Before starting Universa in 2007, Spitznagel was a partner and the head trader at Taleb’s Empirica, and together, they developed their options-trading strategy. Universa, whose clients include the Canada Pension Plan Investment Board, buys out-of-the-money call and put options tied to the S&P 500, commodities and stocks.
In a typical trade, Universa pays a fee for the right to lock in a set price on the S&P 500 for a period of time, such as one year. If the benchmark index declines below this strike price, Universa’s options increase in value.
“I’m a value investor in my bones,” says Spitznagel, who’s also the firm’s president and chief investment officer. “I want to trade on adverse expectations.”
In April 2010, Universa paid about $2 each for S&P 500 put options expiring that May that would pay off if the index fell below 1,100. At the time, the index was around 1,200. The firm sold the puts as they soared to more than $60 each during the one-day crash on May 6, when the S&P fell as low as 1,066, erasing $862 billion in U.S. equity values in 20 minutes.
‘Like an Idiot’
“Most of the time, you look like an idiot,” says Spitznagel, who’s wearing a Brooks Brothers striped polo shirt and boat shoes during lunch at a restaurant across the bay from his summer home. “You’re holding stuff no one else wants.”
After the 2008 market meltdown, when the S&P 500 fell 38.5 percent, the foundation looked into tail-risk hedges and ended up buying U.S. Treasuries as part of a larger investment strategy, Manske said, adding, “Most people would say, ‘Why in the world are you adding long-duration Treasuries when they are trading at 4 percent?’”
She’s betting that long-duration U.S. government securities will provide cheaper portfolio diversification than a strategy using tail-risk protection.
Janet Tavakoli, a former head of mortgage-backed-securities marketing at Merrill Lynch & Co. who now runs Tavakoli Structured Finance Inc., criticized the performance of Empirica, Taleb’s prior firm. In a 2009 commentary posted on her website, Tavakoli attacked Taleb for losing money in 2001 -- the year of the Sept. 11 terrorist attacks in the U.S., one of the biggest black swan events in history.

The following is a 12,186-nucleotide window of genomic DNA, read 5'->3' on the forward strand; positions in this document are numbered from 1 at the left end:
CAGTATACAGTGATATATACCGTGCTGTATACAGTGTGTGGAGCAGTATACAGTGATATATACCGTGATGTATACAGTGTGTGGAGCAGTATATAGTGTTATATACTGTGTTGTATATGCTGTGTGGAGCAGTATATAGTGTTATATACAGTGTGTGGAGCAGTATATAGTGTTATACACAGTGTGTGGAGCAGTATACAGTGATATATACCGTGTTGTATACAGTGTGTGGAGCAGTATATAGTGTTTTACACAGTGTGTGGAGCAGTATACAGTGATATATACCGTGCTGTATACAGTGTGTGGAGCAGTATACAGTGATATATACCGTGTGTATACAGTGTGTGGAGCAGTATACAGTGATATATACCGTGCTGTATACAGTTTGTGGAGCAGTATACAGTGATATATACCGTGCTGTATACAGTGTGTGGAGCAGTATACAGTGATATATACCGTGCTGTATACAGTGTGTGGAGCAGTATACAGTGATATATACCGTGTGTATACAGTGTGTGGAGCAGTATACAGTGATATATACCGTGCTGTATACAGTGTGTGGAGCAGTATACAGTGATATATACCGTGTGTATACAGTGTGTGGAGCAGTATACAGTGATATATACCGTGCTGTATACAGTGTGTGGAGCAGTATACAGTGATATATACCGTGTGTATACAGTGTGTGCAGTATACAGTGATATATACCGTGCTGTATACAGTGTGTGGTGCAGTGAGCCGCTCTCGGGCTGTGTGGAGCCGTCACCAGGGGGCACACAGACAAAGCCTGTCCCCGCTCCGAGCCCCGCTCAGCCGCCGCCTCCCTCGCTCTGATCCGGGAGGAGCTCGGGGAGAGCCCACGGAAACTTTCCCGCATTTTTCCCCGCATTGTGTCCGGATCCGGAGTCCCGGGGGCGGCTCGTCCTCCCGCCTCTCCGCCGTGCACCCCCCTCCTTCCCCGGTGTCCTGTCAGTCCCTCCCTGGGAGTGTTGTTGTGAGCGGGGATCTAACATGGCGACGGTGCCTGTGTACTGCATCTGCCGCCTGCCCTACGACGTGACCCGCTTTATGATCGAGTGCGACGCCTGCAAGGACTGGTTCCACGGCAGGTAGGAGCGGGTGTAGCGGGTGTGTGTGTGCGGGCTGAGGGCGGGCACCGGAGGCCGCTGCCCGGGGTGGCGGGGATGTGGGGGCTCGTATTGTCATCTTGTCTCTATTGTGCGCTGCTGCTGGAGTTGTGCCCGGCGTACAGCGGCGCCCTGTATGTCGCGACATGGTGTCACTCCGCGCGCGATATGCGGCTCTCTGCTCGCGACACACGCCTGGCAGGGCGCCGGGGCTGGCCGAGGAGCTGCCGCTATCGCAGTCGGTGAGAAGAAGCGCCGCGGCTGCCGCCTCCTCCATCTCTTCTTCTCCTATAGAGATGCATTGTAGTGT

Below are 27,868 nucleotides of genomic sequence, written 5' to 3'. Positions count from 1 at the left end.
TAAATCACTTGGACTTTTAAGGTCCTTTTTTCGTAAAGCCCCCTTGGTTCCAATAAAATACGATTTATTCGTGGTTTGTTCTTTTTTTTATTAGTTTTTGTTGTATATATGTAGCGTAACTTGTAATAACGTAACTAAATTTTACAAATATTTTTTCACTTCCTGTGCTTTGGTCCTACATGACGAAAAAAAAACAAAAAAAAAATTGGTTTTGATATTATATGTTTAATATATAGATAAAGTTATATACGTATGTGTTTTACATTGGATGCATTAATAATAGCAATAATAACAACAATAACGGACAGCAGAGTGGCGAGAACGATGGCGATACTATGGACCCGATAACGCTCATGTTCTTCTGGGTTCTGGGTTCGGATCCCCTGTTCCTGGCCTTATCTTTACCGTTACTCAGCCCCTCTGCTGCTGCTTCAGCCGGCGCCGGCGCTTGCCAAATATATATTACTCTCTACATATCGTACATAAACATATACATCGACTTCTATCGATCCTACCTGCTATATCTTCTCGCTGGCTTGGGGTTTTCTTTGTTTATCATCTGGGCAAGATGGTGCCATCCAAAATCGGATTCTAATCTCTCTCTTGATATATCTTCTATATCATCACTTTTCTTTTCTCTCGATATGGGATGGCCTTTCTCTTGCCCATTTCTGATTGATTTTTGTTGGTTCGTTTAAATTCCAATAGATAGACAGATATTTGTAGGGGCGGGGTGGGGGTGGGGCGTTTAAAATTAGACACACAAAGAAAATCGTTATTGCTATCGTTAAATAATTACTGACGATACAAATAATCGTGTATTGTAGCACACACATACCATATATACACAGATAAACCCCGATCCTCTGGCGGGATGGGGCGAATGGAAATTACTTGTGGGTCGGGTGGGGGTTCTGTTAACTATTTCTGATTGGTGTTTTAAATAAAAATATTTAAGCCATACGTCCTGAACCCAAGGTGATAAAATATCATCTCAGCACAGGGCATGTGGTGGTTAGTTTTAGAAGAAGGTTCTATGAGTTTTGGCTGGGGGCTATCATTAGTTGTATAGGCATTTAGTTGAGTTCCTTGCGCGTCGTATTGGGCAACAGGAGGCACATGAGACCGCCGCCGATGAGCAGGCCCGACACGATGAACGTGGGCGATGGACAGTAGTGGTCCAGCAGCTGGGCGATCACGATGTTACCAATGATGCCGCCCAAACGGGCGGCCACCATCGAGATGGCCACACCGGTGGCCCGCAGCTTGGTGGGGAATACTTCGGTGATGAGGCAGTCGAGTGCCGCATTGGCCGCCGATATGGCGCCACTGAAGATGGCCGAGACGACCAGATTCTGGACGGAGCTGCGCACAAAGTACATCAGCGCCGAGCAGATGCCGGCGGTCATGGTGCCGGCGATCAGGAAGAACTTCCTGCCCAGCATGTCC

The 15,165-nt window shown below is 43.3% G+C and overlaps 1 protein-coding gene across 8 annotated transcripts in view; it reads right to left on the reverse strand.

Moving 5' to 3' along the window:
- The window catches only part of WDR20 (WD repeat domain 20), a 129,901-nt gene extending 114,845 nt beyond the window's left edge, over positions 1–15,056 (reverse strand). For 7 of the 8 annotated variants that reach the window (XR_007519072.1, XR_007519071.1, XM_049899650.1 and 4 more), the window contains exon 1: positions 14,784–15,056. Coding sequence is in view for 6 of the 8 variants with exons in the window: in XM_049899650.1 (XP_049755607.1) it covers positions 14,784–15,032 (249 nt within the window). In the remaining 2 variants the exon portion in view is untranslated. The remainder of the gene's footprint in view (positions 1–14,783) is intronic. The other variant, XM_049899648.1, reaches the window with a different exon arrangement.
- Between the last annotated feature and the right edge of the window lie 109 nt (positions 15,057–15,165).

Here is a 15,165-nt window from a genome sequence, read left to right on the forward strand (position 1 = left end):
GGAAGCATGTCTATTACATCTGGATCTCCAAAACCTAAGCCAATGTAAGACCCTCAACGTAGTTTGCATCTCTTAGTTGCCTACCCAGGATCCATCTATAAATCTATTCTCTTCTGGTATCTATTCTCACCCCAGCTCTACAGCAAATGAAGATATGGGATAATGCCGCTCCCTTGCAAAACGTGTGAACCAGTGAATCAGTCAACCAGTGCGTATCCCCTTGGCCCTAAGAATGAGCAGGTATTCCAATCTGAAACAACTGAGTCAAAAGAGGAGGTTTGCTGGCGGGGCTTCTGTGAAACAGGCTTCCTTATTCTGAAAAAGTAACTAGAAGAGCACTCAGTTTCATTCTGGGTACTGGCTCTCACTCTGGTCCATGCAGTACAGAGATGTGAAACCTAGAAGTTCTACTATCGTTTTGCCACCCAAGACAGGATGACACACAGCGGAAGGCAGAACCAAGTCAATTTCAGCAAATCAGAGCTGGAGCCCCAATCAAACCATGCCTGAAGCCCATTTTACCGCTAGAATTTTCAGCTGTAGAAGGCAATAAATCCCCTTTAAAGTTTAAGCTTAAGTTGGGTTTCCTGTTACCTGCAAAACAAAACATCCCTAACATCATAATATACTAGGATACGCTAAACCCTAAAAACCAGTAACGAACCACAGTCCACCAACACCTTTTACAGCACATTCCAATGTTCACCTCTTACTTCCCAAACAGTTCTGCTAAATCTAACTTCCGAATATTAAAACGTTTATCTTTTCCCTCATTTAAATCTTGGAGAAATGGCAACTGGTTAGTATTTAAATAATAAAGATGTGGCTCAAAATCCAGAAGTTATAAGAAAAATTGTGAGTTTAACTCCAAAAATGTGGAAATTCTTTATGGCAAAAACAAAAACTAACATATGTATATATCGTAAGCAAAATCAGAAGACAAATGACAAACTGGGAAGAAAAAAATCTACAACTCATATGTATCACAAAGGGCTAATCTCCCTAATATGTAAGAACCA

The firm’s Empirica Kurtosis fund posted a 7 percent gain in September yet declined 8.4 percent for 2001. Spitznagel, who won’t comment on Empirica’s specific returns, says the Kurtosis fund held a small portion of the firm’s assets and wasn’t representative of Empirica’s other results.
“In the year that Taleb called the mother of all black swans, they lost money,” Tavakoli says. “He’s quick to try to discredit others but not so quick to own up to the weaknesses in his own actions.”
Taleb is dismissive of Tavakoli.
“I can’t take her seriously,” he says. “I have other obsessive detractors more worthy of attention.”
Taleb says he no longer trades and instead devotes himself to writing and serving as an unpaid adviser on risk policies to governments. He doesn’t consider the equity market roller coaster that occurred in August, spurred by S&P’s downgrade of U.S. creditworthiness, to be a black swan.
“What we have here is like a white swan,” says Taleb from his suburban New York home, where he has a collection of 10,000 books. “Moves of 5 percent in the stock market are too common. The downgrade of the U.S. is cosmetic. The only black swan that came from the downgrade is that the bond market rallied.”
At Universa, Taleb has the title of distinguished scientific advisor and helps Spitznagel on research projects. Spitznagel’s devotion to black swan ideas partly swayed his choice of location for his firm. He opted for the relative safety of a one-story building in case an earthquake strikes, a classic black swan event.
In the office, with its exposed beams and view of an alley and a loading dock in Santa Monica’s tourist district, Spitznagel hung a reproduction he commissioned of a somber painting of a black swan by Belgian symbolist William Degouve de Nuncques. On his office window, Spitznagel scribbled more decoration: complex mathematical formulas.
The firm’s bets -- it paid 70 cents in July for put options on Citigroup Inc. (C) that soared to $10 after the stock dropped -- have helped make Spitznagel rich. He seeded a family office with $100 million and paid $7.5 million in 2009 for a 7,357-square- foot (683-square-meter) house in Los Angeles’s wealthy Bel Air neighborhood that was previously owned by divorcing celebrity couple Jennifer Lopez and Marc Anthony.
Spitznagel does almost everything with zeal and intensity. He hones his trading discipline with weekly training sessions in Chinese Chen-style taijiquan, a form of tai chi that emphasizes fighting and defense, and he snowboards in the winter. In 2004, he separated a shoulder after falling off a skateboard to avoid an oncoming taxi in New York’s Central Park. He has given up piloting engineless sailplanes over California’s Sierra Nevada mountains.
“He’s never had a casual interest in anything,” says older brother Eric Spitznagel, a freelance journalist and author. “If he cares about something, he’ll immerse himself in it totally.”
A native of Michigan, Spitznagel got hooked on trading in middle school when he visited the Chicago Board of Trade. “The energy was incredible,” he says. He hung a point and figure chart of the soybean futures markets on his bedroom wall.